The Front Jack Man – Is Motorsport Just A Rich Man’s Sport?

The importance of pay drivers to teams in all forms of motorsport has never been more apparent than now. Every year you hear more stories of drivers failing to get a drive because their sponsorship agreement has fallen through. In harsh economic times and with the cost of taking part in motorsport largely on the rise, is motorsport now becoming a sport for the rich?

Well, let’s start at the top and the plentiful examples that can be seen in Formula One. Recently we have heard of even the top drives going to drivers who have financial backing. For example, Pastor Maldonado has in excess of £40m per year of sponsorship from Venezuela’s state oil company PDSVA. This first managed to land him a drive at Williams, now a privateer team, where it was hoped he would blossom into a world class driver. Despite a win at the 2012 Spanish Grand Prix, if we’re being brutally honest this has not happened. From that win he only scored once more, and that was in 2013. Here, he was outperformed by his rookie teammate Valtteri Bottas and finished only ahead of the Caterhams and Marussias in the championship. Still, with £40m per year from his sponsor he landed a seat at Lotus ahead of the arguably more talented, more consistent but less funded Nico Hulkenberg. He eventually ended up back at Force India alongside another pay driver Sergio Perez.

Perez has backed up his sponsorship with results

Perez has backed up his sponsorship with results

In fairness to Perez, he has matched his funding with results despite an ordinary season at McLaren last season, although that was the fault of the car and not the driver. Perez is backed by the world’s richest man Carlos Slim, and has huge amounts of money behind him. At Sauber, he managed to earn a drive at McLaren as a result of his excellent drives whilst at Hinwil. You do have to wonder whether he would have got there if he did not have the backing of Mr Slim however. He is at Force India at Paul Di Resta’s expense, another man with more talent than money. He’s gone back to the Deutsche Tourenwagen Masters (DTM) for another tilt at the title but hopes to be confirmed as a reserve driver for 2014.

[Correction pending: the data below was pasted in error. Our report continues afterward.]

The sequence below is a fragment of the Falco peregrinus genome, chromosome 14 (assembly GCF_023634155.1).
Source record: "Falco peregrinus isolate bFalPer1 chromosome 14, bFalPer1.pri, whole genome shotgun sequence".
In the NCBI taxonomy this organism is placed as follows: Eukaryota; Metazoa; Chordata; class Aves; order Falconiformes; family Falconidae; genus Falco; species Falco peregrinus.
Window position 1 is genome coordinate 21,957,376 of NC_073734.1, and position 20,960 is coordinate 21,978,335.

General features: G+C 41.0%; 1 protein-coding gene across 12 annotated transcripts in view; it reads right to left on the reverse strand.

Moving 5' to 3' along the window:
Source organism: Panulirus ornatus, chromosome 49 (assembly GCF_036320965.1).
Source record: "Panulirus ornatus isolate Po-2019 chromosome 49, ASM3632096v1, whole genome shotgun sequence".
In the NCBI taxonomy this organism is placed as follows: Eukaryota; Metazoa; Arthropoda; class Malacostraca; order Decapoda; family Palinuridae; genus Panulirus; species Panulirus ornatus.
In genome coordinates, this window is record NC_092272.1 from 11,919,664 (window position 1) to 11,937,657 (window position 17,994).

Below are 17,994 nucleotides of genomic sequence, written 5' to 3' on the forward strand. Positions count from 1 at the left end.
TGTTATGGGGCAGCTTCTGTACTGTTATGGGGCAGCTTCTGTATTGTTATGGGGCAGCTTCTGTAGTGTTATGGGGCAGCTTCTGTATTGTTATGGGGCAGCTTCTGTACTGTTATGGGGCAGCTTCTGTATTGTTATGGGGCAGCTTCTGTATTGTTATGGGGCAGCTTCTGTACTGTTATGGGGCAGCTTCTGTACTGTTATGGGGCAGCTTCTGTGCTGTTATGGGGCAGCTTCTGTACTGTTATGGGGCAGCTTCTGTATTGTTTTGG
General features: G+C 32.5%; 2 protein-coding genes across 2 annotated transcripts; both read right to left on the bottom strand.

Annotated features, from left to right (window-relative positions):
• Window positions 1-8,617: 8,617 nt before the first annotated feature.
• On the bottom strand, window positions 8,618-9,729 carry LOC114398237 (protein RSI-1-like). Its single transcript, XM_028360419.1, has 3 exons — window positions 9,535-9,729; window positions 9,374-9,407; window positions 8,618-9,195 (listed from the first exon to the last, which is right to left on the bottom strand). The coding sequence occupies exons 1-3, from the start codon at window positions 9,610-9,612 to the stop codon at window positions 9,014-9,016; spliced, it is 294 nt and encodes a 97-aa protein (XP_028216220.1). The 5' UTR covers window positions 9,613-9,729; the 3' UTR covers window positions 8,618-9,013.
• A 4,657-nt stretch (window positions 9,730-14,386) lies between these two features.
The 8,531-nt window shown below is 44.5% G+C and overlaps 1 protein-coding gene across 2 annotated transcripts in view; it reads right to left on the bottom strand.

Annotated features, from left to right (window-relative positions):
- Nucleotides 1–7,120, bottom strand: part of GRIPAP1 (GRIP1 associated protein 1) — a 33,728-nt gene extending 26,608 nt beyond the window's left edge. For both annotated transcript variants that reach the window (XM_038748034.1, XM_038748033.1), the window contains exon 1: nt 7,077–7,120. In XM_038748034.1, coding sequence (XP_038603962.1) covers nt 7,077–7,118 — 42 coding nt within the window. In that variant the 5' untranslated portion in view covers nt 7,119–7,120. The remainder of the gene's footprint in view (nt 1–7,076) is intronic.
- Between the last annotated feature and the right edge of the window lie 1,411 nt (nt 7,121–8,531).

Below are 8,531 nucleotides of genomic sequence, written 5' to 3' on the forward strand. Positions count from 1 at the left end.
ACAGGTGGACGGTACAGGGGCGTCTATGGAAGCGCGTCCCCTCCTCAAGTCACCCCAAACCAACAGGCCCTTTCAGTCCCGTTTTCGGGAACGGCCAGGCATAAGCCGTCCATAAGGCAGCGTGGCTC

The teams at the back of the grid also have a heavy reliance on pay drivers, and that is just so their very existence is preserved. Max Chilton has eight figures behind him per year, largely through his dad and Jules Bianchi is there on loan from Ferrari. Had Luiz Razia managed to get his sponsorship together though, Bianchi would not be there either. Caterham have in recent times dropped Heikki Kovalainen for two arguably less competent drivers in Giedo Van Der Garde and Charles Pic. The Finn has not found a full time drive since.

Because of a lack of sponsorship Kovalainen has been left without a drive.

Because of a lack of sponsorship Kovalainen has been left without a drive.

The story is the same throughout. In British junior formulae we often do see parents who have either re-mortgaged or sold their homes just to fund their son/daughter’s racing career. In Britain especially, little has been done to fund future stars. Jonathon Palmer’s ‘Racing Steps’ foundation has gone some way to funding some British drivers, but this is simply not enough for the tens of hundreds of young people who will struggle to make the cut because they cannot fund their career anymore.

Some countries such as Germany have started funding their future champions. Look at the results they’re achieving in almost all forms of four-wheel motorsport. The German authorities have made it more affordable to participate in, same as the MSA for the British Touring Cars. But, on the British side, that is almost a one-off.

This is the case for two wheels as well as four. There is a reason that the MotoGP series is dominated by Spaniards. That is because Spanish authorities fund their future stars so that they don’t have to re-mortgage their house or live in a motorhome. There is a reason as to why Poland, Denmark and Australia are dominant forces in Speedway. They’re funded by their respective authorities.

The only country where paying to fund the habit is not a controversial topic is America, where pay drivers can prosper massively. They can prosper because of the amount of commercialization in the States, and the almost bottomless pit of companies desperate to get their name on TV.


In spite of what is happening in the USA, the state of motorsport is financially dire. Drivers and teams are relying far too much on wealthy businessmen rather than talent. If the talent warrants the businessmen, then so be it and the money is an extra bonus. However, it is the case that often the talent and consistency doesn’t match the plum seat the wealthy driver gets. Unless authorities, both nationally and internationally, start amending this quickly then the health of motorsport from grassroots to the global stage will deteriorate further.


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